I discovered Steven Meisel when a very perceptive high school art teacher realized I had made it through enough of my teen years without a “thing.” And every teenager needs a thing, right? I wasn't super book smart, I wasn't athletic, I couldn't paint well...I just hadn't figured it out yet.
I still am not quite sure why she assigned me a paper on Meisel specifically—if my teacher knew it would click or maybe it was just happenstance—but it worked. I was hooked from the beginning. I studied Meisel's entire life, looked up all of his work, dug up every interview I could find of him (there's not much info out there on Meisel, so it's still never enough). One of the biggest takeaways for me was that models are a huge part of his work—they shape and inspire it, and he shapes them, in turn. He's been called “ The Godfather' for his ability to nurture a model's career. It's easy to overlook, but I think out of all the photographers that have ever lived (and designers as well), the best understand the power of models. Helmut Newton, Gianni Versace, Azzedine Alaïa, Herb Ritts, even Andy Warhol—they got it.
It's pretty amazing how much the modeling industry has evolved over the past few decades as well. I want to break this down for everyone, from Veruschka to Cara, from Michelangelo Antonioni films to Instagram followers. A quick (and incomplete) history:
The '60s brought in character models, mostly based out of London, shooting with David Bailey and Lord Snowdon: Veruschka, Jean Shrimpton, Twiggy, Penelope Tree, and Donyale Luna.
The '70s brought in the powerful, sexy women, often found at Studio 54 or dating a Rolling Stone, shooting with Antonio Lopez, Helmut Newton, and Richard Avedon: Jerry Hall, Lauren Hutton, Beverly Johnson, Patti Hansen, Iman...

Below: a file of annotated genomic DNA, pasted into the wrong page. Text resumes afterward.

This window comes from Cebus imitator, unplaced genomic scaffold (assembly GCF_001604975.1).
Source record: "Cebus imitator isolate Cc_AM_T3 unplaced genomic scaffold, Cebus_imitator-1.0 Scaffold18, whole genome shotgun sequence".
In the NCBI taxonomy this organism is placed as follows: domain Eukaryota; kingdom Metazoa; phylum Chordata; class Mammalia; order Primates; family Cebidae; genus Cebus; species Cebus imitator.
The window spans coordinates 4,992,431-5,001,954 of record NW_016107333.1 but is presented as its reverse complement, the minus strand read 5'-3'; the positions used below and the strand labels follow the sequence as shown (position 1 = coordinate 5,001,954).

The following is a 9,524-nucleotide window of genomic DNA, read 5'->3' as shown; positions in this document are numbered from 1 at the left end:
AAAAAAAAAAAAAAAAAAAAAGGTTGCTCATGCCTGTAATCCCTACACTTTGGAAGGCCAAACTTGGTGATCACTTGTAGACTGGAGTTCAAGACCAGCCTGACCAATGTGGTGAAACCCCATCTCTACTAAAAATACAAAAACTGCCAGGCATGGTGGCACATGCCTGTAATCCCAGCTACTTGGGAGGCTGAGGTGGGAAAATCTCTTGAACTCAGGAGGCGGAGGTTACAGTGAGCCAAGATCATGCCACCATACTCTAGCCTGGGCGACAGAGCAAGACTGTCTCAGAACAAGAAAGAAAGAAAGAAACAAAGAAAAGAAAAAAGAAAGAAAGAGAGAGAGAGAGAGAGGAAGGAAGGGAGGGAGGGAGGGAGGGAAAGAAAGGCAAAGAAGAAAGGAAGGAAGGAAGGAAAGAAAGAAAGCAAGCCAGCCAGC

The '80s have the “Supers.” They made models matter. They demanded a lot of money (that they totally deserved), starred in music videos, and became cultural icons. You know them by their first names: Naomi, Linda, Christy, Cindy, Claudia, Stephanie.
The '90s saw the waif, or intellectual beauty. The “lesser glam' of Kate Moss, Amber Valletta, Shalom Harlow, Helena Christensen, and Yasmeen Ghauri took hold.
The aughts have a bit of schism. Women like Carmen Kass, Alek Wek, Ai Tominaga, Ujjwala Raut ruled the first half of this decade, whereas the second half saw the reign of the doll faces my generation is all too familiar with—Gemma Ward, Lily Cole, Lily Donaldson, and Heather Marks, among them.
This decade is proving to be largely about social following, but I also think it'll prove to be a time of working out the diversity problem within the industry. The important faces now are Cara, Karlie, and Joan, to name a few.
Of course I'm forgetting a lot, but that's the general gist of things.
As for my all-time favorite model? It's an easy choice. She was the first one I really noticed when I started following Steven's work. Her name is Élise Crombez. She's a Belgian model who came about in 2003 with an 'only-girl' Prada campaign and like six Vogue Italia covers. Her print work is some of the best the industry has produced. She shot with Irving Penn, Helmut Newton, and Richard Avedon. The greats “got' her. I think she was one of the last faces from a very special era in the modeling industry. I have trouble putting my finger exactly on what makes her so special to me but it's a bit of a combination of her Ingrid Bergman-like face, tough-girl runway walk, and her ability to elevate any photo story she's in. She's amazing at showing emotion—please take a moment and get lost in her thread on The Fashion Spot as I have many many times, or track her Tumblr tag. Or just watch this...
Better yet—find your own favorite, and please tell me who it is. I like knowing that I'm not alone in my admiration.
Photos by ITG. For even more models, check out The Look.